One of the NFL’s happier story lines this season has been a trend of NFL fan bases raising thousands of dollars for charities linked to opposing teams. The latest to engage in such admirable altruism are fans of the Philadelphia Eagles.
Yes, Eagles fans have been demonstrating civic virtue and consideration for others. You read that correctly.
Well, a few Eagles fans, anyway. As it turns out, not all of them are the kind of people who will pelt Santa with snowballs. Or who, in a much more recent example, will gleefully hurl full beer cans at fans of a rival team heading toward Philadelphia’s stadium.
In fact, the generous Eagles fans in question have been donating to the charitable foundation of Vikings Coach Mike Zimmer as a gesture of atonement for the way their brethren treated Minnesotans who dared visit Philadelphia for Sunday’s NFC championship game. One couple said some fellow fans had their Vikings hats pulled off and thrown into urinals, which were then used for their original purpose, in addition to sightings of “random acts of violence.”
It might be worth mentioning that the Eagles actually won the game, punching their ticket to a Super Bowl matchup with the Patriots. How ornery would their fans have been if Philadelphia had lost?
In any event, ESPN reported Wednesday that Zimmer’s foundation had received thousands of dollars in donations from Eagles fans since that game. “The donations keep rolling in,” said Corri Zimmer, daughter of the Vikings’ coach and the foundation’s administrator.
“They started coming in yesterday morning, sent with messages from Eagles fans apologizing for the bad apples and wanted to donate to show that they all are not like that,” Zimmer said. “A lot of them also congratulated us on our season, complimented our team and said they look forward to competing against us next year.”
“We may not have gotten the warmest welcome in [Philadelphia] or the outcome that we wanted, but it’s cool to see when football fans from different teams come together to do some good,” Zimmer recently told the Vikings’ website. Of course, in a less surprising development, Minnesota fans had already shown the same generous spirit, and then some, by donating more than $180,000 to the charitable foundation of Saints punter Thomas Morstead.
While Minnesota was defeating New Orleans in a divisional-round playoff contest, some Vikings fans noticed Morstead gamely playing through an injury, only to suffer a heartbreaking loss, as did his whole team. In honor of his toughness, Minnesota supporters showered What You Give Will Grow, which supports children battling cancer, with financial gifts.
Fans of the Bills kicked off this trend by donating to Andy Dalton’s charity earlier this month, after a late-game touchdown pass thrown by the Bengals quarterback knocked the Ravens out of playoff contention, allowing Buffalo to reach the postseason for the first time since 1999. Within a week, more than 15,000 donors gave more than $350,000 to the Andy and Jordan Dalton Foundation, leaving the Cincinnati player in stunned gratitude. Bills fans also gave generously to a charity favored by the Bengals wide receiver, Tyler Boyd, who caught Dalton’s fateful pass.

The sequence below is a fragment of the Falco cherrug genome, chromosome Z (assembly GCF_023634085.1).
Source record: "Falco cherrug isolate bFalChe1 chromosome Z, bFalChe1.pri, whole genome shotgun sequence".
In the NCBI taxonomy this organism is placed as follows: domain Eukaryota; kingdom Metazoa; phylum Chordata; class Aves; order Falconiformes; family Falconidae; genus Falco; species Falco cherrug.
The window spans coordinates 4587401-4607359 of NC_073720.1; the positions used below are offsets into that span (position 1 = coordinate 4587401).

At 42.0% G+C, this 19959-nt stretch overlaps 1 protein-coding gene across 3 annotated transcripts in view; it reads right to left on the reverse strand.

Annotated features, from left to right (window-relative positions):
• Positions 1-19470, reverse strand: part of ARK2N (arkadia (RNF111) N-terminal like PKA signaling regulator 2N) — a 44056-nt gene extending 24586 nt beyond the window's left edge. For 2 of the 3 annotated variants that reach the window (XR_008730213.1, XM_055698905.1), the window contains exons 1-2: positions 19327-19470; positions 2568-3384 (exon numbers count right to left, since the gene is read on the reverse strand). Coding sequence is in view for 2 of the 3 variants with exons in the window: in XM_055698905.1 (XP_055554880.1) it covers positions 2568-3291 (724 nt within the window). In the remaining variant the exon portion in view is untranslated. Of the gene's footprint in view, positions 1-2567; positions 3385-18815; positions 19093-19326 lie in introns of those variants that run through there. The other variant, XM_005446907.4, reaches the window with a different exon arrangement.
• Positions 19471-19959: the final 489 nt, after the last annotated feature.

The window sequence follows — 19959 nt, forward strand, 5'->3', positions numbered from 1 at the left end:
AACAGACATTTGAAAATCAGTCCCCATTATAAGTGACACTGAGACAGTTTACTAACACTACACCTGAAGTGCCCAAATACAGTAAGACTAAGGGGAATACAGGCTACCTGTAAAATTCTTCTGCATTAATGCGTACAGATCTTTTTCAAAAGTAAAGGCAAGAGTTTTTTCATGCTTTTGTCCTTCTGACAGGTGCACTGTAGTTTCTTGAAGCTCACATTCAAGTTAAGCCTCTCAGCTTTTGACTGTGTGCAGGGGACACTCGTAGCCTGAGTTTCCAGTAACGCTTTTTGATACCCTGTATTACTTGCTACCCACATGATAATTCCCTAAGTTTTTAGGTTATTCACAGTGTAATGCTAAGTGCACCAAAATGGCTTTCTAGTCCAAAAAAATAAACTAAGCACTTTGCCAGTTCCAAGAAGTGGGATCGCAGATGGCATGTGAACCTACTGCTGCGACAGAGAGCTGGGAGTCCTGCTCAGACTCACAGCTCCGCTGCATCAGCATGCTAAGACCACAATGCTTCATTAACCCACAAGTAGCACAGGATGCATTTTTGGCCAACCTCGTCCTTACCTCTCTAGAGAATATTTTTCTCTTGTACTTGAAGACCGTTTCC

Suitably inspired Bengals fans then began donating to the charity set up by Jaguars quarterback Blake Bortles, by way of saluting his role in knocking the archrival Steelers out of the playoffs.
“Fans are at the core of the football experience and it’s truly exciting and rewarding when they band together, regardless of the team they cheer for, to make a positive impact in the lives of others,” Bortles said last week. “I greatly appreciate the support displayed by Bengals fans and they should know their support will make a difference.”
An administrator for Bortles’s foundation, which helps children and adults with intellectual and developmental disabilities, as well as first responders in the Jacksonville area, told SB Nation recently that many donations from Bengals fans were of $45.42 and $7. Those amounts reflect, respectively, the score of the Jaguars-Steelers game and the number of Super Bowl titles that Cincinnati fans don’t want to see Pittsburgh reach.
All in all, this is a most heartwarming case of NFL fans paying it forward, and it would not be a surprise if various Eagles players saw their charities get financial boosts, should Philadelphia do what many would like to see and deny New England yet another championship.
In the meantime, not all Vikings fans are letting bygones be bygones — in anticipation of all the Eagles fans set to descend on Minneapolis when it hosts the Super Bowl, some Minnesota supporters are reportedly signing up as Uber drivers, just to drop visitors from Philadelphia off in the wrong locations.
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